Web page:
Improvements in dose calculation accuracy for small off-axis targets in high dose per fraction tomotherapy

Authors

  • Hardcastle Nicholas,

    1. Department of Human Oncology, University of Wisconsin-Madison, WI, 53792; Department of Physical Sciences, Peter MacCallum Cancer Centre, Melbourne, VIC 3002, Australia; and Centre for Medical Radiation Physics, University of Wollongong, Wollongong, NSW 2522, Australia
    Search for more papers by this author
  • Bayliss Adam,

    1. Department of Human Oncology, University of Wisconsin-Madison, WI 53792
    Search for more papers by this author
  • Wong Jeannie Hsiu Ding,

    1. Centre for Medical Radiation Physics, University of Wollongong, Wollongong, NSW 2522, Australia and Department of Biomedical Imaging, Faculty of Medicine, University of Malaya, 50603 Kuala Lumpur, Malaysia
    Search for more papers by this author
  • Rosenfeld Anatoly B.,

    1. Centre for Medical Radiation Physics, University of Wollongong, Wollongong, NSW 2522, Australia
    Search for more papers by this author
  • Tomé Wolfgang A.

    1. Department of Medical Physics, University of Wisconsin-Madison, Madison, Wisconsin 53792; Department of Biomedical Engineering, University of Wisconsin-Madison, Madison, Wisconsin 53792; Einstein Institute of Oncophysics, Albert Einstein College of Medicine of Yeshiva University, Bronx, New York 10461; and Centre for Medical Radiation Physics, University of Wollongong, Wollongong, NSW 2522, Australia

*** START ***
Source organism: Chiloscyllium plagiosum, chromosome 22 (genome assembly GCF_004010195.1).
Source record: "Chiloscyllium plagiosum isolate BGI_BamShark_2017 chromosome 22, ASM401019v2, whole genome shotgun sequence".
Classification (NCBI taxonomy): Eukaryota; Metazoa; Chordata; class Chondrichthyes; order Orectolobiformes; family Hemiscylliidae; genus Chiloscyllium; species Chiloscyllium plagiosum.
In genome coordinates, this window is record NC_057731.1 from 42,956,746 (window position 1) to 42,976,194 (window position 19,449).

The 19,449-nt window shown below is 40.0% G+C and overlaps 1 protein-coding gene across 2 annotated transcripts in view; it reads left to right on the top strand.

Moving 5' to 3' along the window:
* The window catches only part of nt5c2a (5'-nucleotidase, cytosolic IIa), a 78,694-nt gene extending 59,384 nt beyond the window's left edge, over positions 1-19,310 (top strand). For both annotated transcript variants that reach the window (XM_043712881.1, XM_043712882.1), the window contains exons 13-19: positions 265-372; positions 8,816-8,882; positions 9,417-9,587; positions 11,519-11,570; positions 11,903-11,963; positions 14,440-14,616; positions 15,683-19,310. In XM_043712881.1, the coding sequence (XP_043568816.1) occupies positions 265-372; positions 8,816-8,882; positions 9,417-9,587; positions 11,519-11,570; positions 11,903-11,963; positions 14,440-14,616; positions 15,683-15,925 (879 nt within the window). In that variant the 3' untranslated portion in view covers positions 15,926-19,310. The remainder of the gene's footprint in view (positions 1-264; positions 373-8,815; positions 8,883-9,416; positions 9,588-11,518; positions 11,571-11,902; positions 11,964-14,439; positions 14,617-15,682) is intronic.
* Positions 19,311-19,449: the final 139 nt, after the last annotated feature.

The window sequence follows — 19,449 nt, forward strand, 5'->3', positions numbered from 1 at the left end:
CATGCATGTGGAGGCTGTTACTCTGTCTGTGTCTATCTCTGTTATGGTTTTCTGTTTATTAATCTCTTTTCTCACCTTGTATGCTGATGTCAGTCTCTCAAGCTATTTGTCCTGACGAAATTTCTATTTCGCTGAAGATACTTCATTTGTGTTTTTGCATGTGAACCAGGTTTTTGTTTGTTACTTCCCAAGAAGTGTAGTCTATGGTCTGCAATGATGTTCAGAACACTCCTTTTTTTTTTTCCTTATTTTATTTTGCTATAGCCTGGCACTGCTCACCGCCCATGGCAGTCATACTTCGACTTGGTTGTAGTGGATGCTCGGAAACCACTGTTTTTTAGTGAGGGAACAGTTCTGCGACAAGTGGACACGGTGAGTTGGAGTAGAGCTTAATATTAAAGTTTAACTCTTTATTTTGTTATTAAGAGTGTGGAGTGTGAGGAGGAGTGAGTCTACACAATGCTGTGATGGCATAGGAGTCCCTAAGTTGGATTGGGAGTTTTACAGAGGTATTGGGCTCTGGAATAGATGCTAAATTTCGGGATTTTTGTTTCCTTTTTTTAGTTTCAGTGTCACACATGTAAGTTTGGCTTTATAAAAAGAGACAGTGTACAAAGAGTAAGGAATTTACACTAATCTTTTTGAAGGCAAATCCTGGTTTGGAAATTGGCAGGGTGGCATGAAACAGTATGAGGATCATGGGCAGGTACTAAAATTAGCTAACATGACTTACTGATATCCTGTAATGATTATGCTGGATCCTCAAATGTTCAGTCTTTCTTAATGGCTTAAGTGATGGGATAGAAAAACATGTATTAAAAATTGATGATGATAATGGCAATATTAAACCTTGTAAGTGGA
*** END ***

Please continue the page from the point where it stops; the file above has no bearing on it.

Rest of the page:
Search for more papers by this author

Abstract

Purpose:

A recent field safety notice from TomoTherapy detailed the underdosing of small, off-axis targets when receiving high doses per fraction. This is due to angular undersampling in the dose calculation gantry angles. This study evaluates a correction method to reduce the underdosing, to be implemented in the current version (v4.1) of the TomoTherapy treatment planning software.

Methods:

The correction method, termed “Super Sampling” involved the tripling of the number of gantry angles from which the dose is calculated during optimization and dose calculation. Radiochromic film was used to measure the dose to small targets at various off-axis distances receiving a minimum of 21 Gy in one fraction. Measurements were also performed for single small targets at the center of the Lucy phantom, using radiochromic film and the dose magnifying glass (DMG).

Results:

Without super sampling, the peak dose deficit increased from 0% to 18% for a 10 mm target and 0% to 30% for a 5 mm target as off-axis target distances increased from 0 to 16.5 cm. When super sampling was turned on, the dose deficit trend was removed and all peak doses were within 5% of the planned dose. For measurements in the Lucy phantom at 9.7 cm off-axis, the positional and dose magnitude accuracy using super sampling was verified using radiochromic film and the DMG.

Conclusions:

A correction method implemented in the TomoTherapy treatment planning system which triples the angular sampling of the gantry angles used during optimization and dose calculation removes the underdosing for targets as small as 5 mm diameter, up to 16.5 cm off-axis receiving up to 21 Gy.

Ancillary